“I need to tell them about this loving God,” she added.
North Korea has been the No. 1 persecutor of Christians on the group’s annual list for a consecutive 18 years. The U.S. State Department has also included North Korea on its list of countries violating religious freedom every year since 2001. Open Doors estimates there are 250,000 imprisoned North Koreans — 50,000 of which are political prisoners jailed for their Christian faith.
North Korea has previously arrested South Korean and American missionaries for allegedly attempting to build underground churches, and very few North Korean believers risk trying to win converts, defectors say.
Recently, defector Kwak Jeong-ae, 65, shared how a fellow inmate in North Korea told guards about her own religious beliefs and insisted on using her baptized name, rather than her original Korean name, during questioning in 2004.
“She persisted in saying, ‘My name is Hyun Sarah; it’s the name that God and my church have given to me’,” Kwak said. “She told [the interrogators], ‘I’m a child of God and I’m not scared to die. So if you want to kill me, go ahead and kill me.’”
Kwak said she later saw Hyun coming back from an interrogation room with severe bruises on her forehead and bleeding from her nose. Days later, guards took Hyun away — and Kwak never saw her again.
During his State of the Union Address, President Donald Trump announced he will hold a second nuclear summit with North Korea’s leader Kim Jong-un later this month. A number of human rights groups and faith leaders have called on the president to confront Kim face-to-face about his country’s severe human rights violations. Those close to the president say he has a sincere concern for the condition of Christians in North Korea and has made it a priority, though without media attention so as to not worsen the plight of believers.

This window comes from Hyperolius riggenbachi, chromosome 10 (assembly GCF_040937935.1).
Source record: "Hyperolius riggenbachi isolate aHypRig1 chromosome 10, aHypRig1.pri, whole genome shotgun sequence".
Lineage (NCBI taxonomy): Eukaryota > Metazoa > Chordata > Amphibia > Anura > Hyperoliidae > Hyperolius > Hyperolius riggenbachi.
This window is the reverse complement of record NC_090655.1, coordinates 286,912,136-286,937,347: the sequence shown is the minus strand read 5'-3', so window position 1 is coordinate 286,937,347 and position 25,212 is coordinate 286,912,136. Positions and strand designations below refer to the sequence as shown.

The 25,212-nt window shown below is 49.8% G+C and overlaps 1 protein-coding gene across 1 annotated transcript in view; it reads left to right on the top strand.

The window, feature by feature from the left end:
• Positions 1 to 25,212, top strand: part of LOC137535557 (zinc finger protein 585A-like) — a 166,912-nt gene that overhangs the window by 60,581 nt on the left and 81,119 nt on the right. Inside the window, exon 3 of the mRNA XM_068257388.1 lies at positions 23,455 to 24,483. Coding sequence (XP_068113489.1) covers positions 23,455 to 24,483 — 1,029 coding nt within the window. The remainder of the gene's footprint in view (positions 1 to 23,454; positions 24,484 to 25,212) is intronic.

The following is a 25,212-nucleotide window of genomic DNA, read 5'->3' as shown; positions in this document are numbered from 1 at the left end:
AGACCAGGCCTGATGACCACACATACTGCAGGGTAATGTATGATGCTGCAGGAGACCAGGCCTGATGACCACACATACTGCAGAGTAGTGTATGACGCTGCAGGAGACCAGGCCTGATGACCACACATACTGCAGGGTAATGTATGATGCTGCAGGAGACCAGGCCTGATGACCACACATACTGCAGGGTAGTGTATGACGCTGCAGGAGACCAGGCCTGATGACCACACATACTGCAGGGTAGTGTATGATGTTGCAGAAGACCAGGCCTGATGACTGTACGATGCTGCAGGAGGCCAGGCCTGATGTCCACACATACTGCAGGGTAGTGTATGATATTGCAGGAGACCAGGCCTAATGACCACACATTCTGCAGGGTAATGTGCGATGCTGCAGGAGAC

“Following the scheduled meeting in February, within 60 to 90 days President Trump and the United States can determine whether North Korea is serious about opening up to the international community by including monitoring of human rights considerations as part of denuclearization talks,” David Curry, CEO of Open Doors, stated..
“The human rights violations against Christians in North Korea is unacceptable. Christians are considered the No. 1 enemy of the state of North Korea,” he continued. “As the leader of Open Doors USA , I continue to implore President Trump to not shy away from our moral mandate to call Kim Jong Un to task for his litany of human rights abuses — especially his imprisonment, torture and execution of Christians whose only crime was to dare to express any beliefs other than those approved by the Communist regime.”
“The situation for Christians in North Korea is vulnerable and precarious,” Curry said. “Approximately 50,000 Christians are confined to prison camps — the conditions are deplorable. President Trump can bring some hope by continuing to make human rights a part of the denuclearization deal; these two items need not be mutually exclusive. The people of North Korea deserve our vocal, prayerful and relentless support.”